Dr Heather-Dawn Lawson-Myers: A legacy of service, mentorship
Dr Heather-Dawn Lawson-Myers (Photos: Gabre Cameron)

ACCOMPLISHED dental professional Dr Heather-Dawn Lawson-Myers says she is in her 'legacy season', in which she is giving back.

Her most recent title is educator, whereby, through DAME — Dental Assisting Made Easy — Educentre Limited, she launched an online training course for dental assistants. In addition, she heads Abigail, The Freedom Movement, a ministry that supports women who mentor girls and young ladies.

"We go through different seasons in life... mentoring has always been important to me," she tells All Woman. "Our hearts cry out everytime we see a woman who has struggled... making the same decisions that her mom or grandma may have made. Having a mentor, someone to give you a different perspective, can be life-changing. And it doesn't take a lot of money, it just takes a desire and interest to pour into someone."

The mentors in Abigail, The Freedom Movement have been doing phenomenal work, something Dr Lawson-Myers said is absolutely rewarding for its impact.

(Photos: Gabre Cameron)

"We have ladies who are serving victims of sexual abuse, we have women who go out every Friday to certain spots to minister to women who make their living selling their bodies... no judgement; we provide food, sometimes we pray with them," she said. "What has been most rewarding has been being in the company of women who mentor other women, seeing the fruit of those who we have mentored. When we can make a difference in a life and see it in real time, that is extremely rewarding."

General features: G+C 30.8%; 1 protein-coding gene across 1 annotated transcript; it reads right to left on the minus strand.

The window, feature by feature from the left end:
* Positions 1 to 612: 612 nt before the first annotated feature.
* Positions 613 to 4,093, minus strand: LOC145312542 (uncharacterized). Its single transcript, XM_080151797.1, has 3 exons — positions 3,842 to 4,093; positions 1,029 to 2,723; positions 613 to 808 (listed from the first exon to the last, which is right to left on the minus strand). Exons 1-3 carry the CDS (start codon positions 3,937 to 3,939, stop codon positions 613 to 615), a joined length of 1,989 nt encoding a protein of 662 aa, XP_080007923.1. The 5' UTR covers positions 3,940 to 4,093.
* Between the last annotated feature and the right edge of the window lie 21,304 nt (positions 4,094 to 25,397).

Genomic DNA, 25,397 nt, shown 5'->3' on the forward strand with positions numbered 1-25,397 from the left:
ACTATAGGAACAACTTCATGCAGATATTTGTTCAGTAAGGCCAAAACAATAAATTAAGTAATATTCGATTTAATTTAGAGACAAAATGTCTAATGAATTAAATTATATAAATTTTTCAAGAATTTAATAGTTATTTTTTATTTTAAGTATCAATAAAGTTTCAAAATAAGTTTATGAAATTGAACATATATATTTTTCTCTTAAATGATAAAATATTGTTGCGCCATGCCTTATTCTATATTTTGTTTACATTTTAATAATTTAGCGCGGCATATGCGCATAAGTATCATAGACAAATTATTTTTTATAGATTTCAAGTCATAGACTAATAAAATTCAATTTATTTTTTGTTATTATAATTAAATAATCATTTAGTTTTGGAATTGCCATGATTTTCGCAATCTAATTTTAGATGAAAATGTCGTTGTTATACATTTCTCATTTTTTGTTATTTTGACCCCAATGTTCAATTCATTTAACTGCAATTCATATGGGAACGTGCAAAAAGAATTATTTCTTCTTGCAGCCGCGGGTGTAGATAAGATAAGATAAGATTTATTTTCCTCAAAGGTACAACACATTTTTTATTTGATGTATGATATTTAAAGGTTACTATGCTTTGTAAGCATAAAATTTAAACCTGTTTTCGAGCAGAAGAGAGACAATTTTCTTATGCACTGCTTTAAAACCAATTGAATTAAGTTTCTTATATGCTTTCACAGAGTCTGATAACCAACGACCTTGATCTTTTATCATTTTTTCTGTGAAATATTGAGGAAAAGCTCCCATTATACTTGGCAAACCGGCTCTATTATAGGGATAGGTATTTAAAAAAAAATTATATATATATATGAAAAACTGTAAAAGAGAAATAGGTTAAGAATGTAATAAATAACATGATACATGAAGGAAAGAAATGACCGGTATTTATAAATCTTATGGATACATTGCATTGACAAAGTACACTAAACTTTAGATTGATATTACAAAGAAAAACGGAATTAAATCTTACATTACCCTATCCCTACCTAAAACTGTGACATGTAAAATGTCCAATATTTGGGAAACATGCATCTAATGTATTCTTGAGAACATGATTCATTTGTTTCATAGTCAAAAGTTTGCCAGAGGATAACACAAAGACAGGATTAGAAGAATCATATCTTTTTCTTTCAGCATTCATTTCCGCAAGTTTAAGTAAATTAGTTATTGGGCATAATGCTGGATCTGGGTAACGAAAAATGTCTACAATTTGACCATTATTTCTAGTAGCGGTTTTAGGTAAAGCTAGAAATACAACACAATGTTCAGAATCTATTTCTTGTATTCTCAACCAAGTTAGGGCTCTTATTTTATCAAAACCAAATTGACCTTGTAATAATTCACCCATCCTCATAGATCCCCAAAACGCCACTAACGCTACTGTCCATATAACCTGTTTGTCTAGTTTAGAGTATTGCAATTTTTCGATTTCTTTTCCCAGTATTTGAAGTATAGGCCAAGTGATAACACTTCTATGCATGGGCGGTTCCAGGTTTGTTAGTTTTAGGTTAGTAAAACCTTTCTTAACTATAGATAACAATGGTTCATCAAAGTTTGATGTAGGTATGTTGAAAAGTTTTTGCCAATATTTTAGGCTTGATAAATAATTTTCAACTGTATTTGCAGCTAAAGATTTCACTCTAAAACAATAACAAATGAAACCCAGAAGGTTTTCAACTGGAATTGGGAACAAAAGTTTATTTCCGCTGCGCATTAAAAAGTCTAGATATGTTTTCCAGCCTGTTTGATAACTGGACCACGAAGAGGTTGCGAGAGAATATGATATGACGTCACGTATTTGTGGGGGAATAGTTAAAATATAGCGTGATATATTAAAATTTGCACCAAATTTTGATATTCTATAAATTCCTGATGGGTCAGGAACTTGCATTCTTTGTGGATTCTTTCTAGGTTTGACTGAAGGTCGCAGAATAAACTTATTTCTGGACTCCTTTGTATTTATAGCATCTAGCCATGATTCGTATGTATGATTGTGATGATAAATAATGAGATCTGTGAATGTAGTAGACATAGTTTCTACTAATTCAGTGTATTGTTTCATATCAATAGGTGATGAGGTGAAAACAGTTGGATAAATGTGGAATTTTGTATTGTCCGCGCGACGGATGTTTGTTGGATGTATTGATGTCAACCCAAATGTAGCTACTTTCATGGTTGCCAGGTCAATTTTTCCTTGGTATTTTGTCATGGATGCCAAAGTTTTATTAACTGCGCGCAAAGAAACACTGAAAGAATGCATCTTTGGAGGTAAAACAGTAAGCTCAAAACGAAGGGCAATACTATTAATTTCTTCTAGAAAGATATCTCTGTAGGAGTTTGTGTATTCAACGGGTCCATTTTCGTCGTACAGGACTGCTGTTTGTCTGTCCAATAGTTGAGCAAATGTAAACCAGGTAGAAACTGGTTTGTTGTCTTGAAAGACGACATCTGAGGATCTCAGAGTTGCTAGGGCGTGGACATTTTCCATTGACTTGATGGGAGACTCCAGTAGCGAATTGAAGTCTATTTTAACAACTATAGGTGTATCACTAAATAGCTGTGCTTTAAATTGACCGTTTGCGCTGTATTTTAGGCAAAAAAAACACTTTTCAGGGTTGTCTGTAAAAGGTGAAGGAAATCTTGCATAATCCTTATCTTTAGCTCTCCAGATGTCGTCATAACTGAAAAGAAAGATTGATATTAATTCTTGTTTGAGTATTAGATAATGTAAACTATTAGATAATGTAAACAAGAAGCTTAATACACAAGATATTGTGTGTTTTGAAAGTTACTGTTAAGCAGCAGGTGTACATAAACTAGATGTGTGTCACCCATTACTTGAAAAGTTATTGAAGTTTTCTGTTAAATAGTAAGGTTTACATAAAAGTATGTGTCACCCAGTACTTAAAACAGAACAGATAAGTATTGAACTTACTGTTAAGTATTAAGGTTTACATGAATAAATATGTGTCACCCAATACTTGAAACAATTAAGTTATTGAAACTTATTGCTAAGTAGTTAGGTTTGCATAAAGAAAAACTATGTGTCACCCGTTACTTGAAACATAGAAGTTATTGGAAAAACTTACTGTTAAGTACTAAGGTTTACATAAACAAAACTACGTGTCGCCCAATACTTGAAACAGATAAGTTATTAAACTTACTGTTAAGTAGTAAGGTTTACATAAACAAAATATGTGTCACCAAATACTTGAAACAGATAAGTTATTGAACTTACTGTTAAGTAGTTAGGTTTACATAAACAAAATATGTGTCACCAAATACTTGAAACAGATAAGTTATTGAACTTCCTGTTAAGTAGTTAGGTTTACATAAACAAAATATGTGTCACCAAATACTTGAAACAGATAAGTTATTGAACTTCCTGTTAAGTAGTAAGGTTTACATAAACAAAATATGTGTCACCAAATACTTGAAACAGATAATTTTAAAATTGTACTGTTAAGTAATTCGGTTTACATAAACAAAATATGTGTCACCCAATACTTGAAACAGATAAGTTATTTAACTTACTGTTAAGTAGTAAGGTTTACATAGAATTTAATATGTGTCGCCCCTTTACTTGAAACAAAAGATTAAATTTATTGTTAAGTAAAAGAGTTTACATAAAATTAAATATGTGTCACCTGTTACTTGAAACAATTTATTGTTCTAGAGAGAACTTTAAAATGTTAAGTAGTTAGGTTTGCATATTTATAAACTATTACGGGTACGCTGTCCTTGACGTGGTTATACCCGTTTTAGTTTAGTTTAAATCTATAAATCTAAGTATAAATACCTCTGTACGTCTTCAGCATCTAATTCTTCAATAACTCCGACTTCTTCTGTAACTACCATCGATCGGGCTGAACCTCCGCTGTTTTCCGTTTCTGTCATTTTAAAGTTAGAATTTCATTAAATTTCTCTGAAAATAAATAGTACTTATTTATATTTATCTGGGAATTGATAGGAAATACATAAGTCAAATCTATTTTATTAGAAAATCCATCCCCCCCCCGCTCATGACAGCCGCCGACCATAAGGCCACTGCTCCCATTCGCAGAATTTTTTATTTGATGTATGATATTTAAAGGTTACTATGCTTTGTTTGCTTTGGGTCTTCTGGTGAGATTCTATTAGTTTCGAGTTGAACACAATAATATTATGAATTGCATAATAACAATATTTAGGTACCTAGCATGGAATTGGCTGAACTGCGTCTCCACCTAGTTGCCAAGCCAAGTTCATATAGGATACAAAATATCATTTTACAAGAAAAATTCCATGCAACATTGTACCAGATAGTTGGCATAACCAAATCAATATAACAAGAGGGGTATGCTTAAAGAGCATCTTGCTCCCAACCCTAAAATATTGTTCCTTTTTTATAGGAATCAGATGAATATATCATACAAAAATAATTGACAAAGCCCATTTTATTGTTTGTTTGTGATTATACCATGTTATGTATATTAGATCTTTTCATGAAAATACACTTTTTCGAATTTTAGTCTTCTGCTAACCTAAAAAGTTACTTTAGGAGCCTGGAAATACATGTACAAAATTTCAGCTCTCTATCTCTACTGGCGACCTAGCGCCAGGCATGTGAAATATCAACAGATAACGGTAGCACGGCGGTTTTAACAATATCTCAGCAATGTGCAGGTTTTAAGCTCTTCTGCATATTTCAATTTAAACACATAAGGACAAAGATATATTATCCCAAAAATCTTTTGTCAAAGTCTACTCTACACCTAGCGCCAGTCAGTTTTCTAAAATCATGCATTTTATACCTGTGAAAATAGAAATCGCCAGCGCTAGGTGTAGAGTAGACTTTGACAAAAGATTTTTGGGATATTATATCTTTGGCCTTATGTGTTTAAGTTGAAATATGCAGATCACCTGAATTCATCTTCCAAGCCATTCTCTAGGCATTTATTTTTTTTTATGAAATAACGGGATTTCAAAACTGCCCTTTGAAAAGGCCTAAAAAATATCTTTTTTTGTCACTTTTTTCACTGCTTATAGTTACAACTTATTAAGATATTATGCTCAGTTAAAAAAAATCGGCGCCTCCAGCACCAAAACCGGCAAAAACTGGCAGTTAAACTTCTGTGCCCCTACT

She said this kind of work was important for her because many people had also poured into her life. "And I don't think as women we understand the value of hearing from a sister — support from a sister is fantastic. It encourages you, it pulls out of you what you thought you didn't have. The more you pour into other people, the better you feel."

As for DAME, Dr Lawson-Myers said when the pandemic hit in 2020 a lot of people suddenly didn't know what they were going to do, because so many industries were closing down. "As a Christian I'm a praying woman. I sought the Lord and said, 'What can I do, I feel so helpless,' and it came to me that I could support people not just in Jamaica but throughout the world by training them in such a way so they could continue doing what they were doing in the day while they learned online."

So DAME was born — an online programme that allows people to go at their own pace to learn the principles of dental assisting so they could apply for a job as a dental assistant despite their working background.

(Photos: Gabre Cameron)

Most dentists train on the job, Dr Lawson-Myers explained, so learning the peculiarities or specifics in that office on the job, plus learning the basic building blocks of dental assisting online is a win-win combination for the person who is looking to switch into the field, and also for the dentist who is trying to get somebody up to speed as quickly as possible as they continue to provide quality service to their clients.

"And so I have found that it has ended up being something that so many people have been drawn to because there is a big void in dentistry. We don't have enough dental assistants in Jamaica, in the world, so if you have this training, no matter where you go in the world it can be used immediately," she said.

Inspired by a potpourri of people, the St Hugh's High School old girl said being able to give back in this way is a blessing. She teaches for DAME, fulfilling her first dream, which was to be a teacher, and in the daytime she's head of Liguanea Family Dental Centre, where together with her dental team she serves a broad cross section of patients in the Kingston Metropolitan Area. The significant emphasis on exceptional quality dental care and optimum customer service keeps the team striving for distinctiveness.